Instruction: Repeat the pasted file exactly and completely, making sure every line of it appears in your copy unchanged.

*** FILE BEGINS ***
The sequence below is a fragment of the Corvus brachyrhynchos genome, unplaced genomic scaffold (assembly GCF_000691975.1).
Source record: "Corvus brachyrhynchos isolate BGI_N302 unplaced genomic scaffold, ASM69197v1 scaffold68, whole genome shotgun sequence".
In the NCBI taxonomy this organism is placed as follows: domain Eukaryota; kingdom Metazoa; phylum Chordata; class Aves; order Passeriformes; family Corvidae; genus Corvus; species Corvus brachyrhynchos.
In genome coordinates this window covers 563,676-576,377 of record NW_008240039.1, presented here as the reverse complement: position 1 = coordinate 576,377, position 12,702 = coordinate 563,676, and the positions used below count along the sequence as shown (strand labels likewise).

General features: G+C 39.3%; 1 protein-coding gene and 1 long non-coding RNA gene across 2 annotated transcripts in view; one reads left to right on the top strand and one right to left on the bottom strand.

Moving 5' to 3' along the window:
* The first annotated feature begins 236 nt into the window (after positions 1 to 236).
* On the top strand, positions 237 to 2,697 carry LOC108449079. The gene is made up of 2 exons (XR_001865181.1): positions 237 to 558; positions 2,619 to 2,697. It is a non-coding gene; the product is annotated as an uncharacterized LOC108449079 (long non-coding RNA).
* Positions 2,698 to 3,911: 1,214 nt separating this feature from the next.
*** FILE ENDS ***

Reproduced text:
The sequence below is a fragment of the Corvus brachyrhynchos genome, unplaced genomic scaffold (assembly GCF_000691975.1).
Source record: "Corvus brachyrhynchos isolate BGI_N302 unplaced genomic scaffold, ASM69197v1 scaffold68, whole genome shotgun sequence".
In the NCBI taxonomy this organism is placed as follows: domain Eukaryota; kingdom Metazoa; phylum Chordata; class Aves; order Passeriformes; family Corvidae; genus Corvus; species Corvus brachyrhynchos.
In genome coordinates this window covers 563,676-576,377 of record NW_008240039.1, presented here as the reverse complement: position 1 = coordinate 576,377, position 12,702 = coordinate 563,676, and the positions used below count along the sequence as shown (strand labels likewise).

General features: G+C 39.3%; 1 protein-coding gene and 1 long non-coding RNA gene across 2 annotated transcripts in view; one reads left to right on the top strand and one right to left on the bottom strand.

Moving 5' to 3' along the window:
* The first annotated feature begins 236 nt into the window (after positions 1 to 236).
* On the top strand, positions 237 to 2,697 carry LOC108449079. The gene is made up of 2 exons (XR_001865181.1): positions 237 to 558; positions 2,619 to 2,697. It is a non-coding gene; the product is annotated as an uncharacterized LOC108449079 (long non-coding RNA).
* Positions 2,698 to 3,911: 1,214 nt separating this feature from the next.